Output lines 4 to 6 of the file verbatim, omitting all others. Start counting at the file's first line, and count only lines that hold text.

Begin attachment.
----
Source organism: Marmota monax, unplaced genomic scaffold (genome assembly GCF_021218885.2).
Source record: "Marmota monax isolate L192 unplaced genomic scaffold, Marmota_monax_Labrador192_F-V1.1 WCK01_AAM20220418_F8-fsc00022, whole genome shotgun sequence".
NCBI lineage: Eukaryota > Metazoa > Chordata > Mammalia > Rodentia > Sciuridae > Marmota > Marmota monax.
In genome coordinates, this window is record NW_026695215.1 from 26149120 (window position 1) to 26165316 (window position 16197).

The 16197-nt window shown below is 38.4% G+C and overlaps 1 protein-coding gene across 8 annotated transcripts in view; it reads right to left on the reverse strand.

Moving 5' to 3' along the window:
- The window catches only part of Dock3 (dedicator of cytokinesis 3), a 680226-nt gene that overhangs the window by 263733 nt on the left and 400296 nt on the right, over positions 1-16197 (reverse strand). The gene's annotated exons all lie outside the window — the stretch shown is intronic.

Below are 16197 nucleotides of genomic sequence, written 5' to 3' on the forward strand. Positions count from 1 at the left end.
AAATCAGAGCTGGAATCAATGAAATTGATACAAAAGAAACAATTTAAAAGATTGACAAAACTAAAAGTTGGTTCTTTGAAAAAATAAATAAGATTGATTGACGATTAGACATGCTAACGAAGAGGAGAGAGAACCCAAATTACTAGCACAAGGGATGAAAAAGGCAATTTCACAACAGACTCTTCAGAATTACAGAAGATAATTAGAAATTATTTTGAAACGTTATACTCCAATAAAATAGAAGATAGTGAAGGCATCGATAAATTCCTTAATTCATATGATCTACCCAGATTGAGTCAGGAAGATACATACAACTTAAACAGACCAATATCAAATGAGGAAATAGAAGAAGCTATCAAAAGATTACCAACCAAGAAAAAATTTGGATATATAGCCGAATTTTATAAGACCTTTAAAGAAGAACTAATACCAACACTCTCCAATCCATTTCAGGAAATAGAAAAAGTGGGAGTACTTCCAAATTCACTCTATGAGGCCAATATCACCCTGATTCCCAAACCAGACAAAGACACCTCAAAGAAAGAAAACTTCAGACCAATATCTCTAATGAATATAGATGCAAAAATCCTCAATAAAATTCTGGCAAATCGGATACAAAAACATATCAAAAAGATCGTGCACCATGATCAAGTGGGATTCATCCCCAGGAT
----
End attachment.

In genome coordinates, this window is record NW_026695215.1 from 26149120 (window position 1) to 26165316 (window position 16197).

The 16197-nt window shown below is 38.4% G+C and overlaps 1 protein-coding gene across 8 annotated transcripts in view; it reads right to left on the reverse strand.

Moving 5' to 3' along the window: